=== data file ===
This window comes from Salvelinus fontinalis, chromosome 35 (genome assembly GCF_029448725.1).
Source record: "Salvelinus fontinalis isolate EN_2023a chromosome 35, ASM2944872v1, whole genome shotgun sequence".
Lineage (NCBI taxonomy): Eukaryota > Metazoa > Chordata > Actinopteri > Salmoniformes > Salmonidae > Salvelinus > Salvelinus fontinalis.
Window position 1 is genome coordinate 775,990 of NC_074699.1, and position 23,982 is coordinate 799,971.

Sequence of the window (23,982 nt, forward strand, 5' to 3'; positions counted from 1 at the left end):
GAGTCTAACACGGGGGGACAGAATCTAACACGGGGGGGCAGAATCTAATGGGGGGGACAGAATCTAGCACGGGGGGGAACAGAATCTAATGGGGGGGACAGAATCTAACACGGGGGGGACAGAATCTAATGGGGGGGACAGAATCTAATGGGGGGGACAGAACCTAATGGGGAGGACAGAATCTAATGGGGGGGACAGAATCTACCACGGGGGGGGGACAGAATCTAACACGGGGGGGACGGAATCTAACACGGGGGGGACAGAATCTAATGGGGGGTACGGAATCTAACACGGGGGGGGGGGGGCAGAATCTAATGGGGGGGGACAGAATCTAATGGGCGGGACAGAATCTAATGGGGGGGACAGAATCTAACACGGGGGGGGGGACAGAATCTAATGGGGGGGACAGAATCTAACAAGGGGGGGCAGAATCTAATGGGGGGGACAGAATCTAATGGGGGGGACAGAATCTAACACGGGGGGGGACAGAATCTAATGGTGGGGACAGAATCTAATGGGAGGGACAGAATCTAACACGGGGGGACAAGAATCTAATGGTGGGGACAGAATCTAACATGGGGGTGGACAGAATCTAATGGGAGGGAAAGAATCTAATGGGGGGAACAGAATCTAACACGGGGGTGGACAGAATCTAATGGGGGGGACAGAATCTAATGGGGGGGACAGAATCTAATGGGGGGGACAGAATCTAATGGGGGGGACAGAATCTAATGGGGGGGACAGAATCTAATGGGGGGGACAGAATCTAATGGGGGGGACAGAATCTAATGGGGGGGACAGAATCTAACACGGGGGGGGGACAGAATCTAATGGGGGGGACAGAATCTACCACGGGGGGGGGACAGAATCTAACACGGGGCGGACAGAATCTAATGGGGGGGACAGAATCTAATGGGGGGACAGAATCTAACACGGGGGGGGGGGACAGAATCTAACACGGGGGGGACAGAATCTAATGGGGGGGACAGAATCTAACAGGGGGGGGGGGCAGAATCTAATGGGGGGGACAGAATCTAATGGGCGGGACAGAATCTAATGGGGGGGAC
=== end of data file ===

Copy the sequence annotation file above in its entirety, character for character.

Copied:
This window comes from Salvelinus fontinalis, chromosome 35 (genome assembly GCF_029448725.1).
Source record: "Salvelinus fontinalis isolate EN_2023a chromosome 35, ASM2944872v1, whole genome shotgun sequence".
Lineage (NCBI taxonomy): Eukaryota > Metazoa > Chordata > Actinopteri > Salmoniformes > Salmonidae > Salvelinus > Salvelinus fontinalis.
Window position 1 is genome coordinate 775,990 of NC_074699.1, and position 23,982 is coordinate 799,971.

Sequence of the window (23,982 nt, forward strand, 5' to 3'; positions counted from 1 at the left end):
GAGTCTAACACGGGGGGACAGAATCTAACACGGGGGGGCAGAATCTAATGGGGGGGACAGAATCTAGCACGGGGGGGAACAGAATCTAATGGGGGGGACAGAATCTAACACGGGGGGGACAGAATCTAATGGGGGGGACAGAATCTAATGGGGGGGACAGAACCTAATGGGGAGGACAGAATCTAATGGGGGGGACAGAATCTACCACGGGGGGGGGACAGAATCTAACACGGGGGGGACGGAATCTAACACGGGGGGGACAGAATCTAATGGGGGGTACGGAATCTAACACGGGGGGGGGGGGGCAGAATCTAATGGGGGGGGACAGAATCTAATGGGCGGGACAGAATCTAATGGGGGGGACAGAATCTAACACGGGGGGGGGGACAGAATCTAATGGGGGGGACAGAATCTAACAAGGGGGGGCAGAATCTAATGGGGGGGACAGAATCTAATGGGGGGGACAGAATCTAACACGGGGGGGGACAGAATCTAATGGTGGGGACAGAATCTAATGGGAGGGACAGAATCTAACACGGGGGGACAAGAATCTAATGGTGGGGACAGAATCTAACATGGGGGTGGACAGAATCTAATGGGAGGGAAAGAATCTAATGGGGGGAACAGAATCTAACACGGGGGTGGACAGAATCTAATGGGGGGGACAGAATCTAATGGGGGGGACAGAATCTAATGGGGGGGACAGAATCTAATGGGGGGGACAGAATCTAATGGGGGGGACAGAATCTAATGGGGGGGACAGAATCTAATGGGGGGGACAGAATCTAATGGGGGGGACAGAATCTAACACGGGGGGGGGACAGAATCTAATGGGGGGGACAGAATCTACCACGGGGGGGGGACAGAATCTAACACGGGGCGGACAGAATCTAATGGGGGGGACAGAATCTAATGGGGGGACAGAATCTAACACGGGGGGGGGGGACAGAATCTAACACGGGGGGGACAGAATCTAATGGGGGGGACAGAATCTAACAGGGGGGGGGGGCAGAATCTAATGGGGGGGACAGAATCTAATGGGCGGGACAGAATCTAATGGGGGGGAC